Erdogan calls for removal of immunity from HDP deputies

Turkey’s President Erdogan urges parliament to remove political immunity from HDP deputies accused of having connections with PKK terrorist organisation

Photo by: AA
Photo by: AA

Turkish President Recep Tayyip Erdogan speaks during a conference in Istanbul on Feb. 20, 2016

Turkish President Recep Tayyip Erdogan has called on the Turkish parliament to remove the parliamentary immunity of deputies of the Peoples’ Democratic Party (HDP), who he said were "spokesperson" for the separatist terrorist organisation PKK.

Erdogan’s comments came on Wednesday in the Turkish capital Ankara as he addressed a large group of local administrators from 11 provinces.

The president slammed one HDP deputy in particular who recently visited the family of a suicide bomber who killed 29 people in last week's terrorist attack in Ankara to offer their condolences.

The Feb. 17 blast, which targeted military buses in central Ankara, also left at least 81 others wounded.

"Nowhere in the world can you see a politician, a political party or a lawmaker backing suicide bombers targeting civilians," he said, and called on the parliament to take the necessary action regarding the recently submitted motions to strip the HDP lawmakers of their political immunity.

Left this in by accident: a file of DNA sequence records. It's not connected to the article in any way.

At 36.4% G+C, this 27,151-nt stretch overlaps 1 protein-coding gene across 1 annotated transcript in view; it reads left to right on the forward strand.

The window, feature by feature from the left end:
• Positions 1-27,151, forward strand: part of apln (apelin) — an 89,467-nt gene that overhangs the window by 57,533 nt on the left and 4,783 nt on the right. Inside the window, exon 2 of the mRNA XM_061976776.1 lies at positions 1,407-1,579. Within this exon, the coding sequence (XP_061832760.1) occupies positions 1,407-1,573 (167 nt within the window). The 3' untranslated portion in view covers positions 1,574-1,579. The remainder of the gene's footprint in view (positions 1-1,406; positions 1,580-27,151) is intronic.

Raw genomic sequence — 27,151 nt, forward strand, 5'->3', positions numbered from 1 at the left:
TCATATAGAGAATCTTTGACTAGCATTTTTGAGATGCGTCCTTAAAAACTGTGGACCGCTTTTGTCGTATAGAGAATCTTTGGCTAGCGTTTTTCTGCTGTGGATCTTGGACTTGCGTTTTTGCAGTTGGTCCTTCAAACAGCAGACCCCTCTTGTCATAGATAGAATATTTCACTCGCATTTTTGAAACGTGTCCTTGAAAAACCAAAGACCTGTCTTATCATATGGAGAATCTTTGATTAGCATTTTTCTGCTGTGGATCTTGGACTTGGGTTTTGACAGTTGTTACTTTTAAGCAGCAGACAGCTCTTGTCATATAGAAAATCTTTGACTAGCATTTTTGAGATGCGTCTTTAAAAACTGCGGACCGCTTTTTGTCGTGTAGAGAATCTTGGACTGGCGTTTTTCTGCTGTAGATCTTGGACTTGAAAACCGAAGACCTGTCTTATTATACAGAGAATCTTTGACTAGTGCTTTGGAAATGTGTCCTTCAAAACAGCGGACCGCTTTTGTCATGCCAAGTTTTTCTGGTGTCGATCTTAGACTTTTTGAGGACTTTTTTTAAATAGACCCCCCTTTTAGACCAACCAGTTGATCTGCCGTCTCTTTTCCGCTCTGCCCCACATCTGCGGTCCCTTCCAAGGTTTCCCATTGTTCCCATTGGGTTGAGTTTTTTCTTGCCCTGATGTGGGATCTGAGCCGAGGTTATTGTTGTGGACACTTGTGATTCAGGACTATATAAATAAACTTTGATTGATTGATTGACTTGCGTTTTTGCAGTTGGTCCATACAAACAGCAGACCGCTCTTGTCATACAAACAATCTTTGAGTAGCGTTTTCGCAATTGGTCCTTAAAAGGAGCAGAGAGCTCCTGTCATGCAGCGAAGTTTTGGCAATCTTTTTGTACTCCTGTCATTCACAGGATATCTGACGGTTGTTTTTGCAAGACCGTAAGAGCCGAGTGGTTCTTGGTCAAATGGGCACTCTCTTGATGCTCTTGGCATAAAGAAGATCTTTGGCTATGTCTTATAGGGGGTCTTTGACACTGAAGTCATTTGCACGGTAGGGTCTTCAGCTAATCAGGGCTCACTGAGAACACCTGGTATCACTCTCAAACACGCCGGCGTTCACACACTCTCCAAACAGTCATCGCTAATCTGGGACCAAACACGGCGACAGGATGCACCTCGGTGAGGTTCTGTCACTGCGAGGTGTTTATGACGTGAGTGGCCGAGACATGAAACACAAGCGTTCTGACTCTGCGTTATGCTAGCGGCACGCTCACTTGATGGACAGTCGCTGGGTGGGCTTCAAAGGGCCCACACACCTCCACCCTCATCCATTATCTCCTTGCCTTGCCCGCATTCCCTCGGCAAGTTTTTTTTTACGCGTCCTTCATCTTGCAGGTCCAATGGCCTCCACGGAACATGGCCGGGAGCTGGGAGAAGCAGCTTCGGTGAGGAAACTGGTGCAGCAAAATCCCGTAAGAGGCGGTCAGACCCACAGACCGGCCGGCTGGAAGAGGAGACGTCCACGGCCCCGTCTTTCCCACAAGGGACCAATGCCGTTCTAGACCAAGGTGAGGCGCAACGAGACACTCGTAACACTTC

"Neither we nor this nation can be expected to make an effort to tolerate deputies who do nothing but act as a mouthpiece for the separatist terrorist organisation," he said, adding, "If a deputy has engaged in an act that is considered a crime as per the Counter-Terrorism Act, then the necessary action must be taken."

"Just as having the title of a deputy cannot prevent someone from acting like a terrorist, it should also not prevent them from being punished," he said.

The suicide bomber behind the deadly blast was identified as Abdulbaki Somer, according to prosecution sources on Tuesday.

The identity of the bomber was revealed by a DNA test, which confirmed that the DNA samples provided by Somer's father matched the assailant's.

Somer's father, who lives in the eastern province of Van, had informed the police that his son was behind the attack.

Abdulbaki Somer, born in 1989, reportedly joined the PKK terrorist organisation at the age of 16 in 2005 and was based in the Qandil mountains - the PKK base in northern Iraq - until 2014.

Fifteen suspects are currently in custody in relation to the vehicle-borne suicide attack.

TRTWorld, AA